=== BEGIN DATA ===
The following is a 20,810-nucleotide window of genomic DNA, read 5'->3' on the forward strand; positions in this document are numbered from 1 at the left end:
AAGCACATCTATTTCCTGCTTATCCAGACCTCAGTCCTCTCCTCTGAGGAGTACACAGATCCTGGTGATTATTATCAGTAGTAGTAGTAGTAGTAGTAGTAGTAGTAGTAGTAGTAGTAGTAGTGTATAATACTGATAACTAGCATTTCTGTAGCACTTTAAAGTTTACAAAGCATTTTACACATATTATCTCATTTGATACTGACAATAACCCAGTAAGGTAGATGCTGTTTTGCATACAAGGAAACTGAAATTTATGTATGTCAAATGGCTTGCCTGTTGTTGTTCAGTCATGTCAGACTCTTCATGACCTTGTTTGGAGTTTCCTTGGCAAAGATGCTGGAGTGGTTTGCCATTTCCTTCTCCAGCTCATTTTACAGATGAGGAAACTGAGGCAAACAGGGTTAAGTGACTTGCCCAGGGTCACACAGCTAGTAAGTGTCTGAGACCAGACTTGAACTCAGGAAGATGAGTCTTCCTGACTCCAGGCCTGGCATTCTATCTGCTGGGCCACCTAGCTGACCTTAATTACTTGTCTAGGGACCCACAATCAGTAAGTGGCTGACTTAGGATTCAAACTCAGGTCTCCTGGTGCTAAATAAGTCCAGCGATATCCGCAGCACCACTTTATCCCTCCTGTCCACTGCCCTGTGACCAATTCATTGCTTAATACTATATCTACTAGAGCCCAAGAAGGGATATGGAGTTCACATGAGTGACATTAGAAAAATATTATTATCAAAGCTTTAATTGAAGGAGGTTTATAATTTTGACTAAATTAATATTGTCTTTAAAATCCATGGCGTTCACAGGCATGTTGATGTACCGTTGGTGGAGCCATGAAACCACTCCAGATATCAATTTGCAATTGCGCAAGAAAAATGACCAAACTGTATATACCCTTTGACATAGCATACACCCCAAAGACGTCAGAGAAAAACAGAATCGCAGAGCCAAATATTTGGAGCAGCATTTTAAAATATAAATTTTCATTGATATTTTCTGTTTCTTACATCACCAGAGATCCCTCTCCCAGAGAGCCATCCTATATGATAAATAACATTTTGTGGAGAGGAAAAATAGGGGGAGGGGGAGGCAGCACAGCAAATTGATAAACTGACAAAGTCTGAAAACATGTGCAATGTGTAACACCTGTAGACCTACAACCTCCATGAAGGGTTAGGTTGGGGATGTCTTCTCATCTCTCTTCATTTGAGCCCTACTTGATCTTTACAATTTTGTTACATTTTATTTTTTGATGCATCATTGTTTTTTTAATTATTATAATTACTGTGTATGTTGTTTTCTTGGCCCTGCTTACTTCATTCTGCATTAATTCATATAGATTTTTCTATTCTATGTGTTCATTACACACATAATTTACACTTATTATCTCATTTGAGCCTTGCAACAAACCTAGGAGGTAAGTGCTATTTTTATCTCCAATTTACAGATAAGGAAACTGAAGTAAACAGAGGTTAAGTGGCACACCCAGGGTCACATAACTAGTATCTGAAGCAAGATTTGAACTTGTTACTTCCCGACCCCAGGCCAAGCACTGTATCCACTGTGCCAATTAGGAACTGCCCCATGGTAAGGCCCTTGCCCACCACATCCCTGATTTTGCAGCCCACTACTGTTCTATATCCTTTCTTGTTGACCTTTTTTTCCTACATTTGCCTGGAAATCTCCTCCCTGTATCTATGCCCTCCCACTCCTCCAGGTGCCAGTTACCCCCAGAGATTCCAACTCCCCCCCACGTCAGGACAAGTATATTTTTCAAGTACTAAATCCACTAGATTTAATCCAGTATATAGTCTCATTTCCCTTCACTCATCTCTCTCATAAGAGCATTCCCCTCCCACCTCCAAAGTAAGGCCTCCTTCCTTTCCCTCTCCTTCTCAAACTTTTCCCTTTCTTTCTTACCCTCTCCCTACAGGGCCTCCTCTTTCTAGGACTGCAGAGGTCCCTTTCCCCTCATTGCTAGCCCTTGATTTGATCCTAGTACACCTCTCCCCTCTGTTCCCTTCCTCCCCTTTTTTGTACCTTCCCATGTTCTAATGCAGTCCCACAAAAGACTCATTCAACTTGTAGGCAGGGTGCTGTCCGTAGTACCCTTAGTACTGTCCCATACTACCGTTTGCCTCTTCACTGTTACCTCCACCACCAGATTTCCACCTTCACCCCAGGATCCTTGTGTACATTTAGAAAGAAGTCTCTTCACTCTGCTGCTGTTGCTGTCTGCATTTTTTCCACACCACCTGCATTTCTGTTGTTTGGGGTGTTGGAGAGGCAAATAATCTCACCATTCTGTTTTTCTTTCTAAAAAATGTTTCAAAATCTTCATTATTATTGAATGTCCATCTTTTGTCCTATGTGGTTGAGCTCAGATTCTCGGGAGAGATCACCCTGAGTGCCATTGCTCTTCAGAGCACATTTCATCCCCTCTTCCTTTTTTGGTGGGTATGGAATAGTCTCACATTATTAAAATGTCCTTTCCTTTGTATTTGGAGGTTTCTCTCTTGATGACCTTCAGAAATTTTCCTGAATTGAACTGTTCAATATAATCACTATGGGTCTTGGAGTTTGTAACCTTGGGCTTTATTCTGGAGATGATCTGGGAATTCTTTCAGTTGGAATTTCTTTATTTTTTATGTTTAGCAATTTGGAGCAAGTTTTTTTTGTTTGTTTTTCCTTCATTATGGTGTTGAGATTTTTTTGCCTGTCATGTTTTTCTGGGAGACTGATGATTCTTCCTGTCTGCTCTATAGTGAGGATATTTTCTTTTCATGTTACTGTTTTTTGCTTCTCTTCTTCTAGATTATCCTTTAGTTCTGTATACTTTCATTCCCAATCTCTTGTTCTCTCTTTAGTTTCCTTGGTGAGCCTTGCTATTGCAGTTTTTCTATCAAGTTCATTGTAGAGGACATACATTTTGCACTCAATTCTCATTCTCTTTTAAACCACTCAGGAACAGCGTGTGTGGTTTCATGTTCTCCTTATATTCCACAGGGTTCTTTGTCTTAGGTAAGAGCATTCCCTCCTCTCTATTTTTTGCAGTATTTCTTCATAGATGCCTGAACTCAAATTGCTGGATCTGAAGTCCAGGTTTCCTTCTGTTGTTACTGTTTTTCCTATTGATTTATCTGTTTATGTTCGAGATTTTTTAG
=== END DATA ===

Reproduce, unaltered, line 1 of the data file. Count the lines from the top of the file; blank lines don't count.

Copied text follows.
The following is a 20,810-nucleotide window of genomic DNA, read 5'->3' on the forward strand; positions in this document are numbered from 1 at the left end: